led him to conclude that human-caused CO2 emissions, from fossil-fuel burning and other combustion processes, are large enough to cause global warming. This conclusion has been extensively tested, winning a place at the core of modern climate science. So Greta just happens to be related to the father of modern climate science. Seriously??

    So [now] she’s pushing the graphene oxide narrative disguised as “oil”.

  4. Archivarius

    Comment from: Corbett Report article:
    https://www.corbettreport.com/everything-is-connected/

    fruitdoctor says:
    09/30/2021 at 12:48 am

    Here is even more about Greta and the transhumanism [“climate”] agenda:

    https://www.youtube.com/watch?v=yl5APfl06d0

    https://www.theguardian.com/environment/ng-interactive/2021/sep/25/greta-thunberg-i-really-see-the-value-of-friendship-apart-from-the-climate-almost-nothing-else-matters

    And making the connection of Greta Thornberg with the global elite families is this fascinating article by Miles Mathis:
    http://mileswmathis.com/greta.pdf
    All the above should be enough to close the case on Greta, and I still haven’t even touched on the biggest jaw-dropper about her. She is related to the Nobel Prize-winning scientist Svante Arrhenius. Never heard of him? Don’t worry, Wikipedia will clue you in: Arrhenius, in 1896, was the first to use basic principles of physical chemistry to calculate estimates of the extent to which increases in atmospheric carbon dioxide (CO2) will increase Earth’s surface temperature through the greenhouse effect. These calculations led him to conclude that human-caused CO2 emissions, from fossil-fuel burning and other combustion processes, are large enough to cause global warming. This conclusion has been extensively tested, winning a place at the core of modern climate science. So Greta just happens to be related to the father of modern climate science. Seriously??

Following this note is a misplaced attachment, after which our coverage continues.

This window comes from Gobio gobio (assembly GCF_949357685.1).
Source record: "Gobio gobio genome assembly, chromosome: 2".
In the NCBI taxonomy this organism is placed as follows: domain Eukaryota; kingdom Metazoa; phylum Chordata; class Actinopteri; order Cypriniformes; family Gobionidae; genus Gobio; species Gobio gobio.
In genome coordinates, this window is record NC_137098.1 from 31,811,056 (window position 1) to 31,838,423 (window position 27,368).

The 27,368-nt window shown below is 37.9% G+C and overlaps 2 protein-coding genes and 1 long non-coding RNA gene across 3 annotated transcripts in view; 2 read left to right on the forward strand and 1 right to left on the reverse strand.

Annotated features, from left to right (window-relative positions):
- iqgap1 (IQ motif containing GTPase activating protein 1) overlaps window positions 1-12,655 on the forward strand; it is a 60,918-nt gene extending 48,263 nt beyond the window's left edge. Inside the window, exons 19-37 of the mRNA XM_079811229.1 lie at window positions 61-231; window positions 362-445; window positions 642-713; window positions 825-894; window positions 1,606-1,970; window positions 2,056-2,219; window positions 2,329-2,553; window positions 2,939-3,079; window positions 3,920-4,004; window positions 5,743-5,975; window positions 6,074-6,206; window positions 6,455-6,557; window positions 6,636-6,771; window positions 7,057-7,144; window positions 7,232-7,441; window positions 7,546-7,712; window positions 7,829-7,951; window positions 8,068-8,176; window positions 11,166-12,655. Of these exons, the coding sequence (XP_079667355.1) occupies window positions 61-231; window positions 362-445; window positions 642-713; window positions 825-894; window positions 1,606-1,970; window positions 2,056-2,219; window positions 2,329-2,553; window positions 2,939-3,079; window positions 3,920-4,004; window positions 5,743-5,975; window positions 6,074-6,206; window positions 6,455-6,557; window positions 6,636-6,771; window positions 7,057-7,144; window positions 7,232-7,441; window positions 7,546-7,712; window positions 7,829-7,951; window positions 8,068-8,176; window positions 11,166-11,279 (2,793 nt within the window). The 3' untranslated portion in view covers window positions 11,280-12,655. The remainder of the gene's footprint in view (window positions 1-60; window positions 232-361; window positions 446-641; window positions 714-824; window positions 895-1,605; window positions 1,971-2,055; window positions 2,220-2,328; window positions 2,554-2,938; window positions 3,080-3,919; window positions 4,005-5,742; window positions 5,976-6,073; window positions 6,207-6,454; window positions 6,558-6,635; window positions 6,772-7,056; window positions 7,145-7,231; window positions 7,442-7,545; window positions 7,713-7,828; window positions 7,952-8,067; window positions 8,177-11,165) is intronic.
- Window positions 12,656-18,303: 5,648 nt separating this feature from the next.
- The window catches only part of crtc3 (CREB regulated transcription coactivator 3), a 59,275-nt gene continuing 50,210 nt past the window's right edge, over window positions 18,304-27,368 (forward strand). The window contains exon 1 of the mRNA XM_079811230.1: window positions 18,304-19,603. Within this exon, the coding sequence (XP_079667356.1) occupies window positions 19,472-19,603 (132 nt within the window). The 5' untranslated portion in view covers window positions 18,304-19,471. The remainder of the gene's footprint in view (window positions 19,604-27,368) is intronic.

So [now] she’s pushing the graphene oxide narrative disguised as “oil”.

  5. Colin MacDonald

    Wouldn’t get too e Ben excited about the snow on Ben Nevis, average temperatures here at the beginning of October are somewhere below 4 Celsius, in other words typical of January in London, in fact, it can snow up there any time of the year, though July snow is rare. Snow in settled parts of Iceland on the other hand…

    1. matt dalby

      Your correct that late September snow on Ben Nevis isn’t that unusual, however the main point is that if the world was suffering from catastrophic warming such snow should be nearly impossible by now.

      1. Greg in NZ

        1 October, New Zealand: snow, sub-zero temps, and widespread FROST, in both main islands… the joys of ‘spring’ in a ‘warming’ world.

      2. P. J. Flanders

        Good point, Matt.